these stories any abiding effect at all? Is not the moral of any particular narrative lost to children in the interest which the adventures of their small heroes awaken ? These considerations, always probably weighty, are enhanced in the light of the circumstances of the moment. The good or bad in one book is largely neutralised by the rapidity with which the consumption of another is undertaken. The plethora of children's stories, in other words, under which the market is labouring is destructive of permanent influence or any tendency to steady application. As their parents read the latest three volumes and throw them aside, so children read the latest story book and cast it off, probably for ever. One young lady of my acquaintance, who has attained the great age of nine, has read, for pleasure, some two dozen books, including several by Mrs. Ewing, Miss Hesba Stretton, Mrs. Walton, and A. L. O. E., and reads some half-dozen monthly magazines. Mrs. Molesworth reminds us in Carrots that children never think of reading a book twice over in these days. Years ago Evenings at Home and Sandford and Merton were practically the focus of their literary resources.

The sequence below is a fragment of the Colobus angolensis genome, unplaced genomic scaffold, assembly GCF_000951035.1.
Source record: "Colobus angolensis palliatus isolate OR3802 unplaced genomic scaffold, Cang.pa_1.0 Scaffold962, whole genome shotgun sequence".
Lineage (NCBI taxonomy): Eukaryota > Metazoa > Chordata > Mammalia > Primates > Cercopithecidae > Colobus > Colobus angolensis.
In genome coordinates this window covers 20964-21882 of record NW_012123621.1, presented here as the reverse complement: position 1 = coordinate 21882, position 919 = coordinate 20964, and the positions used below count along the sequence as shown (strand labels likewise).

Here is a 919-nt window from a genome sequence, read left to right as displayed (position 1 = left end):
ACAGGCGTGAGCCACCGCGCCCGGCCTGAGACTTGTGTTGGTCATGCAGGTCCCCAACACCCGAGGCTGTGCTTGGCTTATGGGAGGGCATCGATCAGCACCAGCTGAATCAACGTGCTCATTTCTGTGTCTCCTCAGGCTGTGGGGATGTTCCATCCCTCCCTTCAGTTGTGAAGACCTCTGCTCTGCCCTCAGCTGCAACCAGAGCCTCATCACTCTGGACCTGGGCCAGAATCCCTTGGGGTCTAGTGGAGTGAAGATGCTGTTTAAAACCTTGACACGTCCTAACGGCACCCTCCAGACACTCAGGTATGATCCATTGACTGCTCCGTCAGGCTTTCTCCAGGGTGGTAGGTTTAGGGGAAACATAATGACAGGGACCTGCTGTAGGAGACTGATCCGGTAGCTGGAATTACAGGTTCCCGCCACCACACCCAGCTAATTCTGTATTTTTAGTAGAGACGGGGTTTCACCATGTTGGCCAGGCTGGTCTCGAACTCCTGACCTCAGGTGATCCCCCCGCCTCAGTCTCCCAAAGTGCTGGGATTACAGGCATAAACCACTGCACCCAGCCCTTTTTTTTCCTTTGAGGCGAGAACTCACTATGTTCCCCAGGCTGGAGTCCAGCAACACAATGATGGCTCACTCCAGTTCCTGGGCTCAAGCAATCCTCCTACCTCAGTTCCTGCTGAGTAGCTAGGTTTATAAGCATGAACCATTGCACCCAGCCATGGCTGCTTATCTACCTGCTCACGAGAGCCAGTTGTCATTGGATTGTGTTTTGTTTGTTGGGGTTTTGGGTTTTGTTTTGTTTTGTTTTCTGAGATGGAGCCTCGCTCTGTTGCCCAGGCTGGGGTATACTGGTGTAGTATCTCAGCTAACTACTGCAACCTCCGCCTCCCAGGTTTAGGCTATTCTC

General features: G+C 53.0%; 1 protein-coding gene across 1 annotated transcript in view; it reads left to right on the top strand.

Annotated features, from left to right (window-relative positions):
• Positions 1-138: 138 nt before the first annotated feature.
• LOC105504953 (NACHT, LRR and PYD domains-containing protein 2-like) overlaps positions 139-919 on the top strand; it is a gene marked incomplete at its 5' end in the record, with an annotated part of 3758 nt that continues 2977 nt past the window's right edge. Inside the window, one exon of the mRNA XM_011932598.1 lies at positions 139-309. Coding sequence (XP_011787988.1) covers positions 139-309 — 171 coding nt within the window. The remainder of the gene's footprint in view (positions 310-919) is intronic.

'You think, I daresay,' says Mrs. Molesworth, addressing her small reader, 'that it must have been very stupid and tiresome to have so little variety; but I think you are in some ways mistaken. Children really read their books in those days; they put more of themselves into their reading, so that, stupid as these quaint old stories might seem to you nowadays, they never seemed so then. What was wanting in them the children filled up out of their own fresh hearts and fancies, and however often they read and re-read them, they always found something new. They got to know the characters in their favourite stories like real friends, and would talk them over with their companions, and compare their opinions about them in a way that made each book as good, or better, than a dozen.'

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The outcome of the present régime is that children forget stories almost as quickly as they read them, and Mrs. Molesworth is hardly consistent when she makes Auntie, in Tell Me a Story, explain, after commenting on the piles of clever story-books now written, Why, it will be the children telling stories to amuse papas and mammas and aunties next' instead of the latter telling stories to amuse children. To know his fairy tale,' or any other tale, accurately, to have perfect joy or awe in the conception of it, as if it were real,' as Mr. Ruskin desiderates, is not possible while children are practically allowed to run loose among the wares of the juvenile bookseller, and graze off every fresh work brought out. The reading of children half a century ago may have tended to narrowness; the reading of children to-day tends to breadth and shallowness.

Fiction for the babes, as the foregoing pages have shown, divides itself into two distinct departments: the fairy tale and the story of life. Whatever there may have been in his own time, there is not at this period much truth in Dr. Johnson's remark that 'Babies do